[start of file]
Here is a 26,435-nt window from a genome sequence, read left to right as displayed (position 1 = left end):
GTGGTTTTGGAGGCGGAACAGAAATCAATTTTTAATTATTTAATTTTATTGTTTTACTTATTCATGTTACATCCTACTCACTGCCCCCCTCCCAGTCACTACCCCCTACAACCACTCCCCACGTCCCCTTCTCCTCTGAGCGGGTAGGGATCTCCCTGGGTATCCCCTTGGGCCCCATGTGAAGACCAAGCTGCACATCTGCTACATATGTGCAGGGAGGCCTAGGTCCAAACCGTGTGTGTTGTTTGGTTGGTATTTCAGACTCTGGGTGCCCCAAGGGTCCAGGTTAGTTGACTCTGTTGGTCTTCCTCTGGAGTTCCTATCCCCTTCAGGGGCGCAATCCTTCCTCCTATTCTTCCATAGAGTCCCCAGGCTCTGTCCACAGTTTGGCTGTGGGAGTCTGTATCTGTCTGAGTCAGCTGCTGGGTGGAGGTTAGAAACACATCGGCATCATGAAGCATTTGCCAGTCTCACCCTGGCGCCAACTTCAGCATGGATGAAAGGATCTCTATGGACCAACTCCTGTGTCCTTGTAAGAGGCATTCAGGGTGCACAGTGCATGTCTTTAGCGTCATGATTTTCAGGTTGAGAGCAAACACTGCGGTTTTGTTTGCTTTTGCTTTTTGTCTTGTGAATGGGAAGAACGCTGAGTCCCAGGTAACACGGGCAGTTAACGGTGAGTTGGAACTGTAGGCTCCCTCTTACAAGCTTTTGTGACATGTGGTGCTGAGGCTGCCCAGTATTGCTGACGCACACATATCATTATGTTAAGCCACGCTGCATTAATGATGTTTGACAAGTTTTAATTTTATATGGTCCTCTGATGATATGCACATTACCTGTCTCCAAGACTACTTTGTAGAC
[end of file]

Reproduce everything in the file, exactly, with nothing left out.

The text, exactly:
Here is a 26,435-nt window from a genome sequence, read left to right as displayed (position 1 = left end):
GTGGTTTTGGAGGCGGAACAGAAATCAATTTTTAATTATTTAATTTTATTGTTTTACTTATTCATGTTACATCCTACTCACTGCCCCCCTCCCAGTCACTACCCCCTACAACCACTCCCCACGTCCCCTTCTCCTCTGAGCGGGTAGGGATCTCCCTGGGTATCCCCTTGGGCCCCATGTGAAGACCAAGCTGCACATCTGCTACATATGTGCAGGGAGGCCTAGGTCCAAACCGTGTGTGTTGTTTGGTTGGTATTTCAGACTCTGGGTGCCCCAAGGGTCCAGGTTAGTTGACTCTGTTGGTCTTCCTCTGGAGTTCCTATCCCCTTCAGGGGCGCAATCCTTCCTCCTATTCTTCCATAGAGTCCCCAGGCTCTGTCCACAGTTTGGCTGTGGGAGTCTGTATCTGTCTGAGTCAGCTGCTGGGTGGAGGTTAGAAACACATCGGCATCATGAAGCATTTGCCAGTCTCACCCTGGCGCCAACTTCAGCATGGATGAAAGGATCTCTATGGACCAACTCCTGTGTCCTTGTAAGAGGCATTCAGGGTGCACAGTGCATGTCTTTAGCGTCATGATTTTCAGGTTGAGAGCAAACACTGCGGTTTTGTTTGCTTTTGCTTTTTGTCTTGTGAATGGGAAGAACGCTGAGTCCCAGGTAACACGGGCAGTTAACGGTGAGTTGGAACTGTAGGCTCCCTCTTACAAGCTTTTGTGACATGTGGTGCTGAGGCTGCCCAGTATTGCTGACGCACACATATCATTATGTTAAGCCACGCTGCATTAATGATGTTTGACAAGTTTTAATTTTATATGGTCCTCTGATGATATGCACATTACCTGTCTCCAAGACTACTTTGTAGAC